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living fences

Mariah Wallener


Joined: Feb 02, 2011
Posts: 144
Location: Cowichan Valley, Vancouver Island, Canada
I've just been learning about living fences, made with willow. Apparently you can grow willow by shoving a stick of it in the ground - who knew?

I'm thinking this has many applications in permaculture, providing the obvious function of fencing off parts of a garden or yard, but perhaps also providing support for vertical elements in the garden. In perusing various videos and websites I got the feeling one could make living fences out of more than just willow, and wondered if there was a "polyculture" living fence that could incorporate some flowering vines to attract bees, birds, and other beneficials, even just using the willow fence as support.

For myself I am in a situation where I desperately need some fencing (mostly for the dog) and the budget for that just went to the tax man, so no money for this right now (and I don't want something ugly, if I can at all avoid it). We do have willows around here, so thought perhaps this could be a solution for us.

Anybody have any experience with this?


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Brenda Groth
volunteer

Joined: Feb 01, 2009
Posts: 4433
Location: North Central Michigan
    
    8
there are hundreds of plants that will grow from cuttings just stuck in the ground..just remember to research the plants that you want to start and find out if the are best propagated from hard or soft wood and in the spring, summer or fall..most softwoods are early on (of course) and hardwood cuttings in fall or winter or very early spring before new growth.

willows are best done in the winter and NOT near your drainfield or house..by a long ways.

they'll clog your pipes

there are a few other threads on here on living fences so do a search..

lots of people are working on these as well as hedgrows or fedges (fruiting hedges) so there is a lot of info here, just do some searches


Brenda

Bloom where you are planted.
http://restfultrailsfoodforestgarden.blogspot.com/
gary gregory


Joined: Apr 09, 2009
Posts: 395
Location: northern california, 50 miles inland from Mendocino, zone 7
Trucs d'artan

google- living willow fence photos, or mixed species living fence photos- for design ideas


Gary
Jordan Lowery
volunteer

Joined: Sep 26, 2009
Posts: 1528
Location: zone 7
    
  11
i prefer a diversity of plants in my living fence. so it gives me food, beauty, wildlife, a fence, fixes Nitrogen, and more. willow is a good plant to have in there though, free rooting hormone whenever you want.


The ultimate goal of farming is not the growing of crops, but the cultivation and perfection of human beings. - Masanobu Fukuoka
John Polk
steward

Joined: Feb 20, 2011
Posts: 6498
Location: Moving to: NE Washington USDA zone 5 Western steppes to the Rockies
    
133
A few generations ago, hedgerows were the common way to fence perimeters, and cross fencing (how can you beat a free fence?).  I have never understood the reasoning behind getting away from this practice.  Many "spent out" monoculture farms tore out hedgerow cross fences to open up pastures, only to find that the soil along these fence lines was the richest and most fertile soil on the farm!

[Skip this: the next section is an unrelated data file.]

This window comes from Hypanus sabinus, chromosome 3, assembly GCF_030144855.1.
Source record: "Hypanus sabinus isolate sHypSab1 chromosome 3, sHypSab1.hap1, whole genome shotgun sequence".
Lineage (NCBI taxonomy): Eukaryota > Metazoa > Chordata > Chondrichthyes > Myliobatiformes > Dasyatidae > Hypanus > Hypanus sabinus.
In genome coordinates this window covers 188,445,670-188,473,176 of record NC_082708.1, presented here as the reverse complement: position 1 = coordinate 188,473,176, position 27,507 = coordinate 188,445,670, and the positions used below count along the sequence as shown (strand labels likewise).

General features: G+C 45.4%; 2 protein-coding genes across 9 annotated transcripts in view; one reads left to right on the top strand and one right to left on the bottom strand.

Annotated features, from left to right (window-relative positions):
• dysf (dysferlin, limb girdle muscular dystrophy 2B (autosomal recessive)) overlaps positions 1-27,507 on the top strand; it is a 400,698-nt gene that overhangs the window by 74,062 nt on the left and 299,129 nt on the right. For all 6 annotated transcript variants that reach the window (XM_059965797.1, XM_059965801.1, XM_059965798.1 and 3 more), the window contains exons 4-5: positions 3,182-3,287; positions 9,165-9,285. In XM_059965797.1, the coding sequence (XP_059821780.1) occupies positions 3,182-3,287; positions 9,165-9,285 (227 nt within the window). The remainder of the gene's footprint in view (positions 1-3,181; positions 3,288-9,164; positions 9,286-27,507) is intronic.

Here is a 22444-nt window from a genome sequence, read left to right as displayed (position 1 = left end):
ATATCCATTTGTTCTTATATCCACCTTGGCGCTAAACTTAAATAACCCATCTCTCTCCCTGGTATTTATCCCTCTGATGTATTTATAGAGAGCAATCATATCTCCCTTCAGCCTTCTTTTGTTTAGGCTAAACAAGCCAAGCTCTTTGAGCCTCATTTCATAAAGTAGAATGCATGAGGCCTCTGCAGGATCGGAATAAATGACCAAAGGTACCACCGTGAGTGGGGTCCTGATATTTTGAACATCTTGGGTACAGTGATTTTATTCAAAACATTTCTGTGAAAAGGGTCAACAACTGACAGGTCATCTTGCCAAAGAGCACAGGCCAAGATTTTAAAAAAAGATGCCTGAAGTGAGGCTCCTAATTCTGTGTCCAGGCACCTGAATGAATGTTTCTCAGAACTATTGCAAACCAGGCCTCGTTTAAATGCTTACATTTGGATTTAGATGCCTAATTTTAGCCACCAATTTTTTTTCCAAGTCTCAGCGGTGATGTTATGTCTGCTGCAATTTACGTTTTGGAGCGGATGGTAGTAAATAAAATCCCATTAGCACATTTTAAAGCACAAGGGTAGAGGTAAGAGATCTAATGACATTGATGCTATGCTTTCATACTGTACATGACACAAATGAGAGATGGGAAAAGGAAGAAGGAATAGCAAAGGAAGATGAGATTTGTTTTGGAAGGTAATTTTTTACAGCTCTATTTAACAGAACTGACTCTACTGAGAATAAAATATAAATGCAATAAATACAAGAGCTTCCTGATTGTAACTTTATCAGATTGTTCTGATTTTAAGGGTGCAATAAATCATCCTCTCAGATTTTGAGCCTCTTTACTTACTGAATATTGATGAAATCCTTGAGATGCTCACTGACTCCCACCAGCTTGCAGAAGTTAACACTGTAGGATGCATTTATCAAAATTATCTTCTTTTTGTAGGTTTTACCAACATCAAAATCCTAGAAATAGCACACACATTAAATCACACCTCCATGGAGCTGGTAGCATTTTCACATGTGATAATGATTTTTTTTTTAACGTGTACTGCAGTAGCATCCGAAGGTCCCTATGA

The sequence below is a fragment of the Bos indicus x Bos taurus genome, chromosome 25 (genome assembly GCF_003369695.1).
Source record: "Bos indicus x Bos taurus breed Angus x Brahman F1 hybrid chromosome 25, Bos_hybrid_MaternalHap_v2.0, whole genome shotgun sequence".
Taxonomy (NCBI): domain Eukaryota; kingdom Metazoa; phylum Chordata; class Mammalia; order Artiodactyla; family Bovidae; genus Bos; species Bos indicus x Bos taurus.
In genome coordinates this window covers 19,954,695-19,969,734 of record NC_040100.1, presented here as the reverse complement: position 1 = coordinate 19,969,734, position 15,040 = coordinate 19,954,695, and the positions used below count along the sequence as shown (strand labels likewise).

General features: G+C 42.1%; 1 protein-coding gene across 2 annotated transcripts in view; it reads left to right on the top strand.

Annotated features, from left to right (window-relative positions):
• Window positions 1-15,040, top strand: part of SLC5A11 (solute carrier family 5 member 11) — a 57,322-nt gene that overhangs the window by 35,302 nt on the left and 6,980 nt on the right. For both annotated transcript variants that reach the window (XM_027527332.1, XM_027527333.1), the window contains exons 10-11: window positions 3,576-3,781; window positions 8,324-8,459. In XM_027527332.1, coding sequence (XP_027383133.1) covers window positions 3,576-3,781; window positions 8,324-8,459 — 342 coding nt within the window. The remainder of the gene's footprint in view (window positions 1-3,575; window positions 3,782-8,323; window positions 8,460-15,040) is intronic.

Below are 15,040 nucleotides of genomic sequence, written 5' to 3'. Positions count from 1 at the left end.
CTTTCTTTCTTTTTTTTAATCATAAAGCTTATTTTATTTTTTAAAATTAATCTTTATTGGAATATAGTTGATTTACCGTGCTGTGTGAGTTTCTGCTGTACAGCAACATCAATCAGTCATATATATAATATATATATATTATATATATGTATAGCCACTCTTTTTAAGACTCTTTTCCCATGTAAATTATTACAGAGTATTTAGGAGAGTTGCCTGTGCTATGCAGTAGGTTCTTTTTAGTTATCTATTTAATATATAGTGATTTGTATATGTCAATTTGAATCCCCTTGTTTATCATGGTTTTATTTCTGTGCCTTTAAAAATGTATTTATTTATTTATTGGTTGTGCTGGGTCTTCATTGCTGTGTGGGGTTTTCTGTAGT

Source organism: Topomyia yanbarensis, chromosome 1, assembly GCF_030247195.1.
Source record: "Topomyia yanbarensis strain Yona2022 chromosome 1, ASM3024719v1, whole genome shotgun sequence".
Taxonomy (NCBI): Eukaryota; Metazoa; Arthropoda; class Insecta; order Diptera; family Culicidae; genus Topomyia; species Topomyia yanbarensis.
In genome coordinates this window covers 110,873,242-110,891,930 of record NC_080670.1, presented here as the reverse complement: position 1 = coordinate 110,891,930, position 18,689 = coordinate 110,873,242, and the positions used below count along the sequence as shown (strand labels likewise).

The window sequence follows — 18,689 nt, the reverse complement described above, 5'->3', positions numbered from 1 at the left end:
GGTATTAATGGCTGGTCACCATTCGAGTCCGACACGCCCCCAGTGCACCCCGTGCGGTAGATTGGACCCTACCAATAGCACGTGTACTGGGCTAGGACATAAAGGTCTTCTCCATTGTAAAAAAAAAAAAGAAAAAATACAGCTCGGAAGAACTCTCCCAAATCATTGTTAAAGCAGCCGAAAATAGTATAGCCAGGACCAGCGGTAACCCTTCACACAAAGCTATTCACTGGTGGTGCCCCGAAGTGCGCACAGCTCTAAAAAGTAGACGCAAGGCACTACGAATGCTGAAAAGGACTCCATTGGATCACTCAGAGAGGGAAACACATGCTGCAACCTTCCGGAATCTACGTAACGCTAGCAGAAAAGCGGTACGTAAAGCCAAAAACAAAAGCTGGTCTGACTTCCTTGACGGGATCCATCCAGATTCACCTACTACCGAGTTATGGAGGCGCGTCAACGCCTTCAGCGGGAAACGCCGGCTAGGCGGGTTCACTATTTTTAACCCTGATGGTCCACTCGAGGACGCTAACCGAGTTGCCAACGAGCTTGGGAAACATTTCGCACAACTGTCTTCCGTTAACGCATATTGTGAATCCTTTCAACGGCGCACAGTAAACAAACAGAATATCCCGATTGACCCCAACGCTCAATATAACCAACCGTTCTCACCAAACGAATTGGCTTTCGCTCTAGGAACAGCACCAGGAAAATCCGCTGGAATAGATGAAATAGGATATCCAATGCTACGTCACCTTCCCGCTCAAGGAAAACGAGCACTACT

Jordan Lowery
volunteer

Joined: Sep 26, 2009
Posts: 1528
Location: zone 7
    
  11
I have never understood the reasoning behind getting away from this practice.


its simple. because when you put up a metal fence, its a fence right now. when you plant a living fence/hedge, its a fence in 3 or 4 years possibly a little more depending on the species chosen and soil conditions.
                                      


Joined: Feb 20, 2011
Posts: 21
you could also search craiglist for free/scrap chain link/deer fencing and then make a "living" fence out of it by training vining/caning plants through it. you're keeping those materials out of a landfill and get the right plants you won't even see the metal....


http://www.kevinsedibleyard.com/
                                              


Joined: Mar 30, 2011
Posts: 500
L8Bloomer wrote:
I've just been learning about living fences, made with willow. Apparently you can grow willow by shoving a stick of it in the ground - who knew?


what a great topic!!! one im playing with as well. i hope more get into it. It offers the added bonus of diversity for the insects and the like i would imagine as well.....

I wanted to say though that you can make "willow tea", and then use it as a rooting hormone for other types of plants and trees.
                        


Joined: Jan 01, 2011
Posts: 40
Location: Berkeley,CA
Got to love a living fence!  You can speed up the process by ground layering whatever you decide to plant as your fence.  Once you have a tree/shrub established bend branches down to the soil in the line you want your fence to go in and stake them down, cover them with soil, water and it will form a whole new plant.  This way you can plant a bit more sparsely than you have to and then fill in the gaps.  It works for anything that you can grow from a cutting and even some things that you can't, quicker too.